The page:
Yamashiro gets cookin’ on reality show ‘Kitchen Circus’
By SAMANTHA PAK
Redmond Reporter Reporter
November 9, 2012 · 9:51 AM
Up until about five years ago, cooking for Myrissa Yamashiro used to be just for the sake of eating.
But as she began trying various restaurants and eating good food, she asked herself, “Why not cook good, (food) too?”
Since then, the Sammamish resident and owner of Anytime Fitness on Redmond Ridge, began frequenting farmers markets, incorporating fresh ingredients into her everyday cooking and “plating” the meals she served her family. Yamashiro has also started a food blog (almostfittoeat.com), which includes recounts of her dining-out experiences, adventures in the kitchen and more.
Next week, Yamashiro’s cooking skills will be put to the test as she will participate in “Kitchen Circus,” a local reality show that will be filmed at Rover’s in Seattle’s Madison Valley neighborhood.
In the show, nine amateur home cooks will be preparing meals for 45 people.
While Yamashiro loves to entertain, she said she has never prepared anything for a crowd of this size.
The first round of competition has been set for three nights: one segment took place on Tuesday and the remaining two are Nov. 13 and 20. Three contestants will compete each night and be required to prepare — and plate — an amuse-bouche, a small complimentary appetizer (usually bite-size) sometimes offered at restaurants, and either an appetizer, entree or dessert.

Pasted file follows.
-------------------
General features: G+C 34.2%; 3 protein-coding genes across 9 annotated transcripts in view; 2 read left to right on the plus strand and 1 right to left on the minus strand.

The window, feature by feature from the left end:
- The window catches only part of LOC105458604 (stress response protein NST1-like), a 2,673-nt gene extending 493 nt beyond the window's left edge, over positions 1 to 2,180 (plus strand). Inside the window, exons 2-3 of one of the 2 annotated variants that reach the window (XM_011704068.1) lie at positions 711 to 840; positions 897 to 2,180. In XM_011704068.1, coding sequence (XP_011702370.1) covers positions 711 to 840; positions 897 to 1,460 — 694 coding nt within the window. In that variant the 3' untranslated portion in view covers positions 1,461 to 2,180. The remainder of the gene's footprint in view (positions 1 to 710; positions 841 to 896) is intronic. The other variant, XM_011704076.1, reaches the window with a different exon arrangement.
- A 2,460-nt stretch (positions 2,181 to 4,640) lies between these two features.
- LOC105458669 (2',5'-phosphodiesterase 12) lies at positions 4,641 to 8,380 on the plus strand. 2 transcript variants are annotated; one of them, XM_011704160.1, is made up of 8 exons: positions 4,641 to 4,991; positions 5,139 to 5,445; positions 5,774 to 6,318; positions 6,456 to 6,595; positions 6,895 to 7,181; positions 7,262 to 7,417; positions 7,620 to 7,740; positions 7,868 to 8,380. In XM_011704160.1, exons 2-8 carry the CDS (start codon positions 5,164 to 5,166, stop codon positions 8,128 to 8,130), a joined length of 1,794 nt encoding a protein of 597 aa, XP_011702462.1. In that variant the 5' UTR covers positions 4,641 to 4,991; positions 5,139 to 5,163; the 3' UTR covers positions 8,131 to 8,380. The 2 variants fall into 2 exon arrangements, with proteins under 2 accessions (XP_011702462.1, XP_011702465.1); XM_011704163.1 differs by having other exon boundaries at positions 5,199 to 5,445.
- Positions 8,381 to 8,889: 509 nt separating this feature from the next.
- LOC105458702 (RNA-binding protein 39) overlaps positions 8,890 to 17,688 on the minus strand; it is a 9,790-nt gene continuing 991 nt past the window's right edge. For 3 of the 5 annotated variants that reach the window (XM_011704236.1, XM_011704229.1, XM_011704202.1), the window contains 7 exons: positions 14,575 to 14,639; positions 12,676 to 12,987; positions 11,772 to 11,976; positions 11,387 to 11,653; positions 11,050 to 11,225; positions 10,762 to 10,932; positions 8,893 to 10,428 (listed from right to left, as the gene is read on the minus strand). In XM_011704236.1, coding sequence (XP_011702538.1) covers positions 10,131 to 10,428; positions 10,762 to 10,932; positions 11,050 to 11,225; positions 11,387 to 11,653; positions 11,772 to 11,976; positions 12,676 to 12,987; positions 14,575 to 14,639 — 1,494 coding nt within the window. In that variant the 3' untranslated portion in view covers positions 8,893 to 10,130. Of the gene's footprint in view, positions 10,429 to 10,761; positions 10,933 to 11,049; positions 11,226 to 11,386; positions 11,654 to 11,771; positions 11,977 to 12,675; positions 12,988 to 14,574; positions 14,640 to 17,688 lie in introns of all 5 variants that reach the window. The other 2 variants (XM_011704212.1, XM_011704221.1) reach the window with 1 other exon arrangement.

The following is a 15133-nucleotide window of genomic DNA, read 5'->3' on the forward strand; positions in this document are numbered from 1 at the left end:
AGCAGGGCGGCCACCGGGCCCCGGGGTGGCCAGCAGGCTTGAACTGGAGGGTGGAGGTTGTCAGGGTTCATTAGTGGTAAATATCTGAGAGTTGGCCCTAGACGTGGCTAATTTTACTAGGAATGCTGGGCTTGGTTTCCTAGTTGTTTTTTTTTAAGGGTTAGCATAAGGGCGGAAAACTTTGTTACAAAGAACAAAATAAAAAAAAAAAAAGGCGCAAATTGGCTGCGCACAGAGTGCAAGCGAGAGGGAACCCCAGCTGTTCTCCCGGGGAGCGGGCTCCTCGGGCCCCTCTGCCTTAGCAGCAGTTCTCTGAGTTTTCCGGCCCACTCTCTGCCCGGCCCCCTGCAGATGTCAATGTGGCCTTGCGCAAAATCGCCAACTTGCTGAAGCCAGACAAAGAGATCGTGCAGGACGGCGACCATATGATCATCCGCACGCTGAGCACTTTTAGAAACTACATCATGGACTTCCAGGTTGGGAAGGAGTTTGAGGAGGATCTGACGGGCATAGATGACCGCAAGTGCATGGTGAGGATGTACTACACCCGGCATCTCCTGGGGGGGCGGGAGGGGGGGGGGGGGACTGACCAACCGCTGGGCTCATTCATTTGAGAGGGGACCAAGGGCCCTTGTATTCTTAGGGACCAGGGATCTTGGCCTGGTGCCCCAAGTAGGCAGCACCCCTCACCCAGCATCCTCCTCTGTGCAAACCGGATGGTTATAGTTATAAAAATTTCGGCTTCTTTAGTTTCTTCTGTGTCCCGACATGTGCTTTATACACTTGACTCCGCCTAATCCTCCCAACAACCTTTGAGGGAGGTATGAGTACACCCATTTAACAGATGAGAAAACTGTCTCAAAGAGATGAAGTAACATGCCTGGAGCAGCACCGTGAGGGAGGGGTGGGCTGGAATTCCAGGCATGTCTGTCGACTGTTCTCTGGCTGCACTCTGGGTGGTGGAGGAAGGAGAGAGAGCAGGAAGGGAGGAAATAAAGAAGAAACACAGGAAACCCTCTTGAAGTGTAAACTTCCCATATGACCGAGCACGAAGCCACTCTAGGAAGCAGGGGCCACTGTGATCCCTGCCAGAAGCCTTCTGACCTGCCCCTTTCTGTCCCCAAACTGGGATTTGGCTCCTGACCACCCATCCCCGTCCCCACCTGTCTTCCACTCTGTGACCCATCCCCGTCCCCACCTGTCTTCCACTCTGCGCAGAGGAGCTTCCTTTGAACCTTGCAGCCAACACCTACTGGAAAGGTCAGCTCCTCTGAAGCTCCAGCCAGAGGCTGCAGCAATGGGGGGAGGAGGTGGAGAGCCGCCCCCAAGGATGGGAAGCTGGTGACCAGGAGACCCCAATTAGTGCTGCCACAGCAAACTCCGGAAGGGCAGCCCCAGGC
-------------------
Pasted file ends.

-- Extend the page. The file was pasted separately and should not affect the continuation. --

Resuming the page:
Yamashiro will be preparing a dessert, but wouldn’t share any more details.
“I’ve got a pretty good dish,” she said confidently. “It’s a surprise.”
Diners, who will be attending the event after having purchased tickets, will vote on their favorite dish each night to advance to the final round in December.
In addition to her food blog, Yamashiro has posted a few food-related stories about being selected for “Kitchen Circus” on Echoed.com, a community where people can come to share their experiences through stories.
Brian Quinn, the website’s co-founder and chief operations officer, said people use the website to share stories “about everything from their travel adventures, to things they cook at home, to current events.”
“We also partner with media brands and retailers who leverage our technology to create stronger communities on their websites,” he said.
While Echoed is not working directly with “Kitchen Circus,” Quinn said several contestants are also members of the Echoed community.
“They’ve used our platform to tell a wide variety of stories about their life, but as it pertains to ‘Kitchen Circus’ and cooking, they have been sharing recipes, photos and advice on how they cook many of their favorite dishes,” he said.
Quinn added that because they have a large number of “foodies” on their site, Echoed has also worked to help promote the show’s contestants in advance of their upcoming show.
Yamashiro first learned about “Kitchen Circus” while surfing on the Internet in September. She said she applied for the show more for the cooking experience than any kind of fame.
“For me this was an opportunity to cook in a ‘real’ kitchen,” she said. “It was a dream.”
Yamashiro only had four days to send in her application and demo video, which was filmed with help from her husband and 13-year-old son in one take with no editing.
“I didn’t have a chance,” she said about the tight deadline.
Yamashiro doesn’t have a preference on the types of dishes she prepares at home, but said she cooks a lot of Italian because her husband likes pasta. She also prepares a lot of Asian dishes because that’s her family’s background — she is Filipino and her husband is Japanese. Other than that, Yamashiro is an equal-opportunity cook.
“I don’t discriminate in the kitchen,” she said.Contact Redmond Reporter Reporter Samantha Pak at email@example.com or 425-867-0353, ext. 5052.